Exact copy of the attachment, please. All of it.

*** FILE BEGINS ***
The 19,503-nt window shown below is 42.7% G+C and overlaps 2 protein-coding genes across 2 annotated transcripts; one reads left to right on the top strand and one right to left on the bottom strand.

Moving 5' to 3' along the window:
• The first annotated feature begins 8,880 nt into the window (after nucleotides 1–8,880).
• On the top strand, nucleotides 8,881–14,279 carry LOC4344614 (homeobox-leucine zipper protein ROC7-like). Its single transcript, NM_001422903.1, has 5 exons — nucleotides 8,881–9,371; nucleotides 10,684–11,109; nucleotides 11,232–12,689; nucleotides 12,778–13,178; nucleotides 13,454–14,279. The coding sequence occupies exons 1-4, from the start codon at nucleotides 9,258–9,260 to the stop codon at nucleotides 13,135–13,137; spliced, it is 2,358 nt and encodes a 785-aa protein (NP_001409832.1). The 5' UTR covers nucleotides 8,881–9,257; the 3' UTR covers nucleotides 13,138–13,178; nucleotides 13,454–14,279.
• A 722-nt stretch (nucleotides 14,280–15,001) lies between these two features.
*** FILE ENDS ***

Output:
The 19,503-nt window shown below is 42.7% G+C and overlaps 2 protein-coding genes across 2 annotated transcripts; one reads left to right on the top strand and one right to left on the bottom strand.

Moving 5' to 3' along the window:
• The first annotated feature begins 8,880 nt into the window (after nucleotides 1–8,880).
• On the top strand, nucleotides 8,881–14,279 carry LOC4344614 (homeobox-leucine zipper protein ROC7-like). Its single transcript, NM_001422903.1, has 5 exons — nucleotides 8,881–9,371; nucleotides 10,684–11,109; nucleotides 11,232–12,689; nucleotides 12,778–13,178; nucleotides 13,454–14,279. The coding sequence occupies exons 1-4, from the start codon at nucleotides 9,258–9,260 to the stop codon at nucleotides 13,135–13,137; spliced, it is 2,358 nt and encodes a 785-aa protein (NP_001409832.1). The 5' UTR covers nucleotides 8,881–9,257; the 3' UTR covers nucleotides 13,138–13,178; nucleotides 13,454–14,279.
• A 722-nt stretch (nucleotides 14,280–15,001) lies between these two features.